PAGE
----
Mayor Tim Keller on Thursday gave an early Christmas present to several North Valley neighborhoods; he killed a proposed garbage transfer station and convenience center that they had been fighting for four years.
In killing the proposed transfer station at the Solid Waste Department's 23-acre headquarters at Griegos and Edith Northeast, Keller said the project was an example of how things shouldn't be done in the city. It was a top-down deal proposed by city bureaucrats with little or no initial input from area residents.
(Photo: Mayor Tim Keller said his administration won't do top-down projects; he'll consult with city residents first.)
Keller said that in the future, his administration will work “to actually produce decisions that are in step with the neighborhoods.”
To the cheers of at least 40 area residents, Keller added, “The full transfer station and convenience center … that is not going to happen any more. I want to make sure that we listen to communities on the front-end of projects. We will make sure we listen to our communities first.”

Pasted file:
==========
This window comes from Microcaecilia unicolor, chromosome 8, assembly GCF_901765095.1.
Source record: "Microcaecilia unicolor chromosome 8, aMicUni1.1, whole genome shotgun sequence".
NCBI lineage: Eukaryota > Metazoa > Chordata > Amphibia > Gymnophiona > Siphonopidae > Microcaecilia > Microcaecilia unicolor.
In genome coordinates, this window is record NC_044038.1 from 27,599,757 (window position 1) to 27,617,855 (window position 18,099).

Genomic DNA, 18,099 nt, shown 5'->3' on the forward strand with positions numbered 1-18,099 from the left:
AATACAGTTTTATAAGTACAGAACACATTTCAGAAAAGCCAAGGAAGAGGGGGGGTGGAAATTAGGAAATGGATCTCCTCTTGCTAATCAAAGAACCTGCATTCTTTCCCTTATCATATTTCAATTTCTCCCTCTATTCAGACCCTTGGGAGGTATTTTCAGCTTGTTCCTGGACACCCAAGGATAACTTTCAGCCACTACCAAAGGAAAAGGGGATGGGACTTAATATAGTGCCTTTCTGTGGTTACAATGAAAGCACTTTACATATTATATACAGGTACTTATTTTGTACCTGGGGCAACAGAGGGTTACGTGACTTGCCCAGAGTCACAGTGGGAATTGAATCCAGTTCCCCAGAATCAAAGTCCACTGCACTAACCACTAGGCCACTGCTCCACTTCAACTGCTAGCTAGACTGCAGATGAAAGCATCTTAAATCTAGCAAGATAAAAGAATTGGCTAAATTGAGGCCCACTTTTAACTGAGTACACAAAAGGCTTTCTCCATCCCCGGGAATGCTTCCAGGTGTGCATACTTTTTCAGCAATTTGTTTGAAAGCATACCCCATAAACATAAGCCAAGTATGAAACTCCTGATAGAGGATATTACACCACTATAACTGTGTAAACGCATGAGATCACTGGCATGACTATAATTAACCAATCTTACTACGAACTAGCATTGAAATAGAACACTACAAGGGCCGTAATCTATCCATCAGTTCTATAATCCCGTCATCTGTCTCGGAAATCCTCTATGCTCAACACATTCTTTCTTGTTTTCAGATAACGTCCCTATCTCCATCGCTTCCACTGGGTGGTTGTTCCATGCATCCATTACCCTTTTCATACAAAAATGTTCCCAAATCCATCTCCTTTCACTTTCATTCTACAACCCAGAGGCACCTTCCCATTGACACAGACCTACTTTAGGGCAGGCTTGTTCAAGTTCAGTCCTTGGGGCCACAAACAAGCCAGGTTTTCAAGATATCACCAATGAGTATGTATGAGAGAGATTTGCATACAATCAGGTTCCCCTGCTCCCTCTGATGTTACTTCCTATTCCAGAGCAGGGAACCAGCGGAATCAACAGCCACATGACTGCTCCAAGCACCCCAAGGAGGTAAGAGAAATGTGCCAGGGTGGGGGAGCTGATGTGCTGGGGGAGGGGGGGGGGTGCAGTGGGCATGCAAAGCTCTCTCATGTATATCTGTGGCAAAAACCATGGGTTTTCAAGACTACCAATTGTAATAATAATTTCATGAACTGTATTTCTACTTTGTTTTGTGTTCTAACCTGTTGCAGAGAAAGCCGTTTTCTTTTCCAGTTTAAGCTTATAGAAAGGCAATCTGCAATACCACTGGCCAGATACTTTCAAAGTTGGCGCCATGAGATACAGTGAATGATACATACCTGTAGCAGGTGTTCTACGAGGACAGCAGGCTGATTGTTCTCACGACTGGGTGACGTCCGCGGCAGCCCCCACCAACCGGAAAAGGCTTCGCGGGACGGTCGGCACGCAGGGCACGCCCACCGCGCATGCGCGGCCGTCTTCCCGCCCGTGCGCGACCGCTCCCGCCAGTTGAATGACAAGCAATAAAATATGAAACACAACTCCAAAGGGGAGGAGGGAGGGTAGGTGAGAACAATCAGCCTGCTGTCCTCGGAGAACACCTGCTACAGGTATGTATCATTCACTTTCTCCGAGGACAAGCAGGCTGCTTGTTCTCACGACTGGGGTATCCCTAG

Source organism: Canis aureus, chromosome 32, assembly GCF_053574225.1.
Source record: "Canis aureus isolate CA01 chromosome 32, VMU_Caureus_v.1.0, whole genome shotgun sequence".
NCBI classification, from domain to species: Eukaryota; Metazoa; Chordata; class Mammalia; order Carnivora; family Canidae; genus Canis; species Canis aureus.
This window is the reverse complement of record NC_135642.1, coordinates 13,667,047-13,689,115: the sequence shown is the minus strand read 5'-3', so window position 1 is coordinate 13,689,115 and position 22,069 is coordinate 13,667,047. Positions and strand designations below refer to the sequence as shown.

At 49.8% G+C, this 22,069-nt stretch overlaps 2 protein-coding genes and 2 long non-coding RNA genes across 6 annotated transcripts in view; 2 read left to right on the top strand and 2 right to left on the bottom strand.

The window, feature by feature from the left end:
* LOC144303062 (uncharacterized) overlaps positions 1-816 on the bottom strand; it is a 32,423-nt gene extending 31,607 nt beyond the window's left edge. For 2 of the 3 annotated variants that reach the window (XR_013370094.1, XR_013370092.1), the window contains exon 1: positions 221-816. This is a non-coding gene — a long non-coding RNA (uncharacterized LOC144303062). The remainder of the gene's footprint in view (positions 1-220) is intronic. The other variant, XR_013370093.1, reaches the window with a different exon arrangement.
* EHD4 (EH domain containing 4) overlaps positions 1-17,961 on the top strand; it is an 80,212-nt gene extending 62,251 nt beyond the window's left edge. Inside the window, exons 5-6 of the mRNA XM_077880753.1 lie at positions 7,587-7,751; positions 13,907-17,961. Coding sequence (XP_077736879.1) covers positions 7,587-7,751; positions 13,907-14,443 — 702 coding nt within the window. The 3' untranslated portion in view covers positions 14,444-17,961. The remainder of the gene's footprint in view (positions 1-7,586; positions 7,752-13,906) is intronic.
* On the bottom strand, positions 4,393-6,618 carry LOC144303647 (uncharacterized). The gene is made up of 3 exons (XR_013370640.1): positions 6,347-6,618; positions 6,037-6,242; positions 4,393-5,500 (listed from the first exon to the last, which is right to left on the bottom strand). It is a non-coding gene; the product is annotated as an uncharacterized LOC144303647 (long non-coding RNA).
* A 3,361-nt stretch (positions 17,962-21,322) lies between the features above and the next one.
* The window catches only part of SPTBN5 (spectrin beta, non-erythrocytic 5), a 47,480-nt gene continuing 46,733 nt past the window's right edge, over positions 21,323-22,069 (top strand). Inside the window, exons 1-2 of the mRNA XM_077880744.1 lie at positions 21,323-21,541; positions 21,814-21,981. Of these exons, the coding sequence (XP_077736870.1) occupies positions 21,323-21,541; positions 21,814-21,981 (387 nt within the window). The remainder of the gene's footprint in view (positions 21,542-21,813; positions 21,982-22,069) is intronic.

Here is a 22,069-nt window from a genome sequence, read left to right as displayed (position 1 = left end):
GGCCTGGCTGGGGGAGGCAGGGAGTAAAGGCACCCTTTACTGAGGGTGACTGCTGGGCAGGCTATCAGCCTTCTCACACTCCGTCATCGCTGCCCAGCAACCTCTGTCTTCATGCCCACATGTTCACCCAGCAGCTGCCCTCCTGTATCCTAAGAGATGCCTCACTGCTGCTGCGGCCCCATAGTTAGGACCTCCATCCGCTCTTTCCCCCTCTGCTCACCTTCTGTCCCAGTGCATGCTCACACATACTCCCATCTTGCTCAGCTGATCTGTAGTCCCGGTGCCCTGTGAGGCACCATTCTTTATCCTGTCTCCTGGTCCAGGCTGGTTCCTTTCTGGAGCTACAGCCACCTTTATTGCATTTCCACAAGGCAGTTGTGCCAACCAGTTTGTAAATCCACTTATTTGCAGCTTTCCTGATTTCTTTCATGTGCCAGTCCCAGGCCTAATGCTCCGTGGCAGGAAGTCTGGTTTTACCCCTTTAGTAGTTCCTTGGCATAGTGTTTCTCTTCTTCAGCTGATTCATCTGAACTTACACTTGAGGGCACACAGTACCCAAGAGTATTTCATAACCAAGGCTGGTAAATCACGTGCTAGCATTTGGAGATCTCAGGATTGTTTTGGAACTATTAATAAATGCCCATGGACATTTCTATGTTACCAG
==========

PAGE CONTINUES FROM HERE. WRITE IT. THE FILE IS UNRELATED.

Keller did say that he has directed city officials to look for other potential sites for a transfer station, but added that finding a new site won't be easy because decisions on where to place garbage facilities “are notoriously difficult issues for cities.”
The transfer station was proposed and pushed by former mayor Richard Berry, who said it would save the city money on wear and tear on vehicles and on gas. The idea was to have the city's garbage trucks that operate on the east side of town dump their loads at the transfer station rather than driving all the way to the Cerro Colorado landfill on the far Westside. The garbage at the transfer facility would be loaded onto larger trucks and driven to the landfill.
But area neighborhood groups and businesses fought the project saying it would lead to more traffic congestion and that it would cause economic harm to the area.
Keller said the city had spent $4 million in planning the project. But, even though the transfer station for the area is now dead, it doesn't mean the money was wasted. Data gathered as part of the effort will be used to find another location for the transfer station, Keller added.
Area residents who attended Keller's news conference announcing the end of the project were thrilled.
“I'm happy with it. I wonder if they will consider moving the whole operation [meaning, the Solid Waste headquarters] out [to the outskirts of the city],” said area resident Dan Mayfield Sr.
David Wood, who helped lead the fight against the project, thanked Keller and called his announcement an “early Christmas present” for the area's neighborhoods and businesses.